Dewey turned him down. Although he was later nominated to run against Roosevelt, Dewey lost by a large margin. Political experts still speculate about what might have happened if Dewey had accepted Lepke's offer. That information would certainly have hurt Roosevelt in the election and might have changed the course of U.S. history.
The capture and conviction of Lepke was almost like a motion picture script. He had gone into hiding in 1937, due to the intense pressure from lawmen like Tom Dewey. He was wanted for murder by the city of New York and a $25,000 reward was offered. The federal government, who matched the reward with another $25,000, wanted him for narcotics trafficking. This was a tremendous amount of money in the 1930's, but not a single person came forward to claim it. Most were simply frightened at what the still-powerful Lepke would have done to them. He still had his gang of thugs who would do anything to ensure his continued safety.
Finally, with persuasion from Lucky Luciano and thinking he had made a "deal" to serve only a short prison sentence, Lepke made an agreement with the noted radio and newspaper columnist, Walter Winchell, to turn himself in. J. Edgar Hoover, of the Federal Bureau of Investigation, approved the surrender arrangement. On August 24, 1939, Lepke reported to Winchell and Winchell handed him over to Hoover.
Unfortunately for Lepke, there was no deal. He had made a fatal mistake in coming out of hiding, or in believing what his friend Luciano and the authorities had promised. Nor did the syndicate come forward to help him, by pressuring those they were paying off to get him released. Gangland had turned against him. Lepke was promptly turned over to the Brooklyn District Attorney's office, and with the help of Tom Dewey, the United States Attorney of New York, he was vigorously prosecuted.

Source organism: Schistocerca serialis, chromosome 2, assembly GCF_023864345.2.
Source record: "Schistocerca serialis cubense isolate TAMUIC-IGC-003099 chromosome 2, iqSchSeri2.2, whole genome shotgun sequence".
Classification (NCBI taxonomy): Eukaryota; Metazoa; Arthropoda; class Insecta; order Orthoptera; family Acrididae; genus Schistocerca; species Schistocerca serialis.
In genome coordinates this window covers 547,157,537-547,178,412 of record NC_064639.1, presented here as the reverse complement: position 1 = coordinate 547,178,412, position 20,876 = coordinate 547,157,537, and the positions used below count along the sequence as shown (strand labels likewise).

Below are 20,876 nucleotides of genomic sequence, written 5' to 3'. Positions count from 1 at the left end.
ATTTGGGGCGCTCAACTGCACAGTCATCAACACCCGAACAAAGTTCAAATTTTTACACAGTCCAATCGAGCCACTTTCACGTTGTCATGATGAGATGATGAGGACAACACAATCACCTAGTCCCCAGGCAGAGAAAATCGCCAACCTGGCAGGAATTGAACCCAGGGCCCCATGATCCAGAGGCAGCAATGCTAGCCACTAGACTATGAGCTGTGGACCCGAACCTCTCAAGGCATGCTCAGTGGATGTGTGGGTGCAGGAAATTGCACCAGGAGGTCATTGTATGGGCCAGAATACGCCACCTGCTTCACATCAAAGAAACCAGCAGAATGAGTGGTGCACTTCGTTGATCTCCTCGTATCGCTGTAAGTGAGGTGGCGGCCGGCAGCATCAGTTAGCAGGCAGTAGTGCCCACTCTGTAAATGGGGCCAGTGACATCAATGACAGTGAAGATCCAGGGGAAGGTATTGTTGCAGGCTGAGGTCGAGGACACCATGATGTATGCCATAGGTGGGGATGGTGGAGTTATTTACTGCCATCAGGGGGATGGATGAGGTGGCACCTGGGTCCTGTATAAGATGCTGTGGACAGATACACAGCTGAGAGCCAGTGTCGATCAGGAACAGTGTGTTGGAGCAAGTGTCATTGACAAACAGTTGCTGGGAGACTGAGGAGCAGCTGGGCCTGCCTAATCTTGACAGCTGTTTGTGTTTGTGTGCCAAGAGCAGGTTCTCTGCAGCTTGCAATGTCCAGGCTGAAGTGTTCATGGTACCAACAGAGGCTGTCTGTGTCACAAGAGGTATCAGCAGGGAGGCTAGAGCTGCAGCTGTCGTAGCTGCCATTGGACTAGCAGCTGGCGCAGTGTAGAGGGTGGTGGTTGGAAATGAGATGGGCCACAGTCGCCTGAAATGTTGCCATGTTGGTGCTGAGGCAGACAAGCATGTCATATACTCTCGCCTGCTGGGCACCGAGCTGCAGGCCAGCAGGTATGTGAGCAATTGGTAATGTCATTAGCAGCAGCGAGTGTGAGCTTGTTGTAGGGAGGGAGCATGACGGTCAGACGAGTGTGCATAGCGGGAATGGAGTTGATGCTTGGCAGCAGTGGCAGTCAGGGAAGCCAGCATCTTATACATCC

Lepke was executed for the murder of Joseph Rosen, a candy store clerk. He could have saved his own life if he agreed to turn informant. Law enforcement officials, and especially FBI Director, Herbert Hoover, knew that Lepke could give them reams of information on other gangsters of the day. Despite pleas from his wife to save his life, he refused. Speaking of United States Attorney, James B. McNally, who had the power to stop the execution, Lepke's wife pleaded, "He'll listen to you, Lou. God knows you can tell him enough to save you." Even Lepke's 22-year-old son, Harold, begged his father to turn state's evidence.
Lepke refused. He knew that his time was limited whatever he decided to do and that, even if he gave in, they would execute him eventually. "I'll have six months or so, and that's all," he said. The six months, he knew, would be served in prison. Lepke said, "I'd rather go tonight." Witnesses present in the death house at Sing Sing Prison in Ossining, New York reported that he died with dignity in the electric chair on March 5, 1944.
The categories of organized crime at that time were listed by the Department of Police Studies of Eastern Kentucky University, and Lepke had a hand in each. Organized crime, said the University's Gary W. Potter, included the provision of illicit goods and services, conspiracy, the penetration of legitimate businesses, extortion, and corruption. This was the life of Louis "Lepke" Buchalter.